The third and final change is that the MOJ are now planning to shut all or most of the Regional Probate Registries and to centralise the function into one office; apparently Birmingham is the likely location. It is not yet clear what will happen to the many people who currently make personal applications for probate and attend at a local probate registry to do this. The writer suspects that one of the reasons for the introduction of the Statement of Truth might be to facilitate the ending of individual appointments at the probate registry. Will this make it easier for the unscrupulous to obtain probate possibly fraudulently? There is also fear amongst the profession that the shutting of local probate registries will remove the element of competition that has for many years existed between the different registries competing to be the most efficient.

Is there a greater risk of Probate Fraud?
We are told that the drive for all these changes both at HMRC and at the Probate Registries has been to increase efficiency, however it takes very little to discover that actually the biggest driver is the desire of the government to save money. While none of us likes to see government squandering our money it is worrying to see these sorts of changes being introduced, in most cases with little or no consultation. At best, most of us fear that the whole probate process will become slower and there is greater risk of being left in limbo, where someone’s affairs have been frozen pending the grant of probate. At the worst many of us fear that some of these changes make it easier for the wrong people to obtain probate, quite possibly fraudulently, and that there is a greater risk of the wrong Will being accidentally submitted for Probate.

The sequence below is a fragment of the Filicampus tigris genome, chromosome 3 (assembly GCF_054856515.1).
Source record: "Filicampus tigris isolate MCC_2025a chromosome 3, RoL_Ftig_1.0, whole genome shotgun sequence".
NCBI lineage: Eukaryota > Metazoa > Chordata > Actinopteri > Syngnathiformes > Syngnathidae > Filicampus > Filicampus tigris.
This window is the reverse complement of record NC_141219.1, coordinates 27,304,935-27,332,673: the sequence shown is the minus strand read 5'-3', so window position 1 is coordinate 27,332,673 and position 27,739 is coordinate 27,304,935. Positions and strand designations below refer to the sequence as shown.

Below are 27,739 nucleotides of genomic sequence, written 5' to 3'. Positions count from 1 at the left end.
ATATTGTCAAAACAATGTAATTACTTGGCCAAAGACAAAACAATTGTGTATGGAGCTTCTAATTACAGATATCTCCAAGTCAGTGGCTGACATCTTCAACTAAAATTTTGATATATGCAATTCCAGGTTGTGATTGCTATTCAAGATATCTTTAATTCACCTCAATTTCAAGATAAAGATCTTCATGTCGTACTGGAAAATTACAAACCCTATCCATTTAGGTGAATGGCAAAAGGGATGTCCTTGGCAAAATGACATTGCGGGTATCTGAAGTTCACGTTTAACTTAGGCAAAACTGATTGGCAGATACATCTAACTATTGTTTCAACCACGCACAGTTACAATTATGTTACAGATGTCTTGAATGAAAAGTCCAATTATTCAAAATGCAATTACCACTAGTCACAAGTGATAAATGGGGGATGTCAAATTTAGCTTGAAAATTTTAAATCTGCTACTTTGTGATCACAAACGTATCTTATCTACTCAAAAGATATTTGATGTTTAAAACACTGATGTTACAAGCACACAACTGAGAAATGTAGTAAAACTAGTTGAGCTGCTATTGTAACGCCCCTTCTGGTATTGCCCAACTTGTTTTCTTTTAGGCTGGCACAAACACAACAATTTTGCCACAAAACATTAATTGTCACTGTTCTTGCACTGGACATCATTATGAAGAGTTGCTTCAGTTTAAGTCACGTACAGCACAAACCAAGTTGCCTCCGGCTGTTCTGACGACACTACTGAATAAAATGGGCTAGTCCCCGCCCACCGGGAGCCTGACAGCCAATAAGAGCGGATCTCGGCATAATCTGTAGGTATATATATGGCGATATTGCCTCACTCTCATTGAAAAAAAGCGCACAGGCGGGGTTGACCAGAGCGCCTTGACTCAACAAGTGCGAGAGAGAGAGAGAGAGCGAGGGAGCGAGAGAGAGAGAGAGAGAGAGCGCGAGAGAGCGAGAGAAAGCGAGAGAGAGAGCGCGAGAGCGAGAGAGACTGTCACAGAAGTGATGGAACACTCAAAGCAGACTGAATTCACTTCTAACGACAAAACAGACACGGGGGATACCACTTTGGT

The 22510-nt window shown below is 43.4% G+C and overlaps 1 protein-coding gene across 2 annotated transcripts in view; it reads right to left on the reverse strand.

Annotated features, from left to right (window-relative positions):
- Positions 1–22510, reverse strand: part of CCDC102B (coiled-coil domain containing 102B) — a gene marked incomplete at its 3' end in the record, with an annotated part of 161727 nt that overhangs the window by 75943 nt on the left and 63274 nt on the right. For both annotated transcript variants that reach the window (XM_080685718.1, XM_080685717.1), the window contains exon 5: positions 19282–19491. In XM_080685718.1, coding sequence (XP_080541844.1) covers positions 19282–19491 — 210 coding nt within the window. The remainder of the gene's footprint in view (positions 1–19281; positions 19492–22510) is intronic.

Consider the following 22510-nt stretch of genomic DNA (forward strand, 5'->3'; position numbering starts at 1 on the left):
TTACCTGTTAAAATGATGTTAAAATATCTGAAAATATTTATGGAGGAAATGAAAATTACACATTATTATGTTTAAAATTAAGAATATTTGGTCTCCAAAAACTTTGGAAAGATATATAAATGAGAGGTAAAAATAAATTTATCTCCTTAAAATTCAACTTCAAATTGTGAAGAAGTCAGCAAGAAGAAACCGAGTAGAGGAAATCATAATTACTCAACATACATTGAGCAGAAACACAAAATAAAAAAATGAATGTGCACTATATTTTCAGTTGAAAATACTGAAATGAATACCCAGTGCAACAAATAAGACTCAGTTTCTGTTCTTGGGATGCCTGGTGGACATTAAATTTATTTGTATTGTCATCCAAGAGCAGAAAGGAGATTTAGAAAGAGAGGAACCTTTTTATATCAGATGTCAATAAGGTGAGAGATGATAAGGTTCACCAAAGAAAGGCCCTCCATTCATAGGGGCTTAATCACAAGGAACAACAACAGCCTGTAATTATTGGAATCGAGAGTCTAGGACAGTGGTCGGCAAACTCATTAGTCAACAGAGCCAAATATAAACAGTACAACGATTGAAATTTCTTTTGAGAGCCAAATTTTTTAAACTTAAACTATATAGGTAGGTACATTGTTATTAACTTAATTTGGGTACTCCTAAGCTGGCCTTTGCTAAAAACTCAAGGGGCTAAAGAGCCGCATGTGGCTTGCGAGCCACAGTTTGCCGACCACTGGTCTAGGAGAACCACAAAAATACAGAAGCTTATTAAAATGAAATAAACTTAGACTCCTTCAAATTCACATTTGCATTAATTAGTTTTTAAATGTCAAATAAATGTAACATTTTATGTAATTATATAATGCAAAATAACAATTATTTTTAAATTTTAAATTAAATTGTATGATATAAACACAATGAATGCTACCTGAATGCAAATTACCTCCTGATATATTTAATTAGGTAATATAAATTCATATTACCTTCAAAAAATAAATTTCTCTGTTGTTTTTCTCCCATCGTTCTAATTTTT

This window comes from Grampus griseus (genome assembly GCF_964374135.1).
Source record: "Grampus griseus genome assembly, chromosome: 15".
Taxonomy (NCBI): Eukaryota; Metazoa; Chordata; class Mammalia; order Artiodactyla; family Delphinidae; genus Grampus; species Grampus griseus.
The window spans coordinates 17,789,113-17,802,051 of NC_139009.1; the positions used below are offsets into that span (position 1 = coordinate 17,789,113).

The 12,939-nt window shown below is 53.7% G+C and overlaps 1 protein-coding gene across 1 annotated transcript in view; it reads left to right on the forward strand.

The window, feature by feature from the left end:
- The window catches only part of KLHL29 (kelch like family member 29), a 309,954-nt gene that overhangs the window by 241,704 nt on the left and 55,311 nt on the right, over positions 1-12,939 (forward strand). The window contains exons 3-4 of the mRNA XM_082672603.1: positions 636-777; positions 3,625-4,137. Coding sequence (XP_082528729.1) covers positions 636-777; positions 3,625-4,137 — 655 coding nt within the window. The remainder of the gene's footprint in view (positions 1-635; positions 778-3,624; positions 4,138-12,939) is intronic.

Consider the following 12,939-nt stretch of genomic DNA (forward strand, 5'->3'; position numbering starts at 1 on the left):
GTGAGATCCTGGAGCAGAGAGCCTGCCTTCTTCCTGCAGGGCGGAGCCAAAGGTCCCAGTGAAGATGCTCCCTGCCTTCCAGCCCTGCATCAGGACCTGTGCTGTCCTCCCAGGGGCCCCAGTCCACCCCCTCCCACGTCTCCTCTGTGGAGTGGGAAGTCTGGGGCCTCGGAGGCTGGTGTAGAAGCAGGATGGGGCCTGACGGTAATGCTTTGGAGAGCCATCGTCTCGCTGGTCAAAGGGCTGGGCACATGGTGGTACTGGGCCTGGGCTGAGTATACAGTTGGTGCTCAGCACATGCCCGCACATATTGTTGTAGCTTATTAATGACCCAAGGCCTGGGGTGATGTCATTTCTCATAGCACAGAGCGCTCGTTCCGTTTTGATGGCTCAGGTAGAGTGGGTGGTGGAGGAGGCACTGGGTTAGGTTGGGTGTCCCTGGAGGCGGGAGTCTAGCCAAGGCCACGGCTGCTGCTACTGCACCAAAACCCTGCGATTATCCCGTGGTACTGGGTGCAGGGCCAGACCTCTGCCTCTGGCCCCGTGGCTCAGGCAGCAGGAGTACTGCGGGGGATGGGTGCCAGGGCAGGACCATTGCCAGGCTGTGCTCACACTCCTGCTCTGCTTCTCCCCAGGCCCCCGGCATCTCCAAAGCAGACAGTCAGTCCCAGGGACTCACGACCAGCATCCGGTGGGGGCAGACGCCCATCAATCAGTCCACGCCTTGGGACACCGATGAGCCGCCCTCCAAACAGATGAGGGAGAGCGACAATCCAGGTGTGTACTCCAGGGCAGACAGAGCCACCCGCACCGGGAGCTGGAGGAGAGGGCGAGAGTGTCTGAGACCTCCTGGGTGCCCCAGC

It is to be hoped that our worst fears will not come true. At Herrington Carmichael we will continue to aim to work as best we can with HMRC and the Probate Registry to offer a quick and efficient service seeking to always obtain the best deal for our clients. 

Charlotte Drury-Woods
Partner, Head of Private Wealth & Inheritance
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This reflects the law and market position at the date of publication and is written as a general guide. It does not contain definitive legal advice, which should be sought in relation to a specific matter.